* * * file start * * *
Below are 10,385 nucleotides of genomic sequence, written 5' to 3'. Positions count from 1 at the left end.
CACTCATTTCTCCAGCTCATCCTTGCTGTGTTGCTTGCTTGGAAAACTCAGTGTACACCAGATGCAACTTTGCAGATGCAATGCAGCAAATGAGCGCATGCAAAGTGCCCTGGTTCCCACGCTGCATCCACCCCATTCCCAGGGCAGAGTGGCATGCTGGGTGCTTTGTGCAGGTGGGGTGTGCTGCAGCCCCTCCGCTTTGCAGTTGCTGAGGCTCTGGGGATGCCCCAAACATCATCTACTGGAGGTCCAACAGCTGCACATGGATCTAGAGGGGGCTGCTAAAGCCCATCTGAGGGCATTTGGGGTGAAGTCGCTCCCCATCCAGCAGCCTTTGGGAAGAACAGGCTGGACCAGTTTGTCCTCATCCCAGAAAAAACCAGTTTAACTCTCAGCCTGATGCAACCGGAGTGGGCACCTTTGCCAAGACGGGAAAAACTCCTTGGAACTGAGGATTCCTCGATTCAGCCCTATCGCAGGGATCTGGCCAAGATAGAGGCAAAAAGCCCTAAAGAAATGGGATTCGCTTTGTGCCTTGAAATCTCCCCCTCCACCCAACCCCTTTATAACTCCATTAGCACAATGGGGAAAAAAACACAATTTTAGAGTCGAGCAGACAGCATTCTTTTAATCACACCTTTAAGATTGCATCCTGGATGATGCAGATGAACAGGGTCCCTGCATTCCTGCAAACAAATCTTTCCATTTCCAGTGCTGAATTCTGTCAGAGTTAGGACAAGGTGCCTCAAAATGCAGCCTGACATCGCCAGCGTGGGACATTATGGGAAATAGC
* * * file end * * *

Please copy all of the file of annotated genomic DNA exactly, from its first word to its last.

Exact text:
Below are 10,385 nucleotides of genomic sequence, written 5' to 3'. Positions count from 1 at the left end.
CACTCATTTCTCCAGCTCATCCTTGCTGTGTTGCTTGCTTGGAAAACTCAGTGTACACCAGATGCAACTTTGCAGATGCAATGCAGCAAATGAGCGCATGCAAAGTGCCCTGGTTCCCACGCTGCATCCACCCCATTCCCAGGGCAGAGTGGCATGCTGGGTGCTTTGTGCAGGTGGGGTGTGCTGCAGCCCCTCCGCTTTGCAGTTGCTGAGGCTCTGGGGATGCCCCAAACATCATCTACTGGAGGTCCAACAGCTGCACATGGATCTAGAGGGGGCTGCTAAAGCCCATCTGAGGGCATTTGGGGTGAAGTCGCTCCCCATCCAGCAGCCTTTGGGAAGAACAGGCTGGACCAGTTTGTCCTCATCCCAGAAAAAACCAGTTTAACTCTCAGCCTGATGCAACCGGAGTGGGCACCTTTGCCAAGACGGGAAAAACTCCTTGGAACTGAGGATTCCTCGATTCAGCCCTATCGCAGGGATCTGGCCAAGATAGAGGCAAAAAGCCCTAAAGAAATGGGATTCGCTTTGTGCCTTGAAATCTCCCCCTCCACCCAACCCCTTTATAACTCCATTAGCACAATGGGGAAAAAAACACAATTTTAGAGTCGAGCAGACAGCATTCTTTTAATCACACCTTTAAGATTGCATCCTGGATGATGCAGATGAACAGGGTCCCTGCATTCCTGCAAACAAATCTTTCCATTTCCAGTGCTGAATTCTGTCAGAGTTAGGACAAGGTGCCTCAAAATGCAGCCTGACATCGCCAGCGTGGGACATTATGGGAAATAGC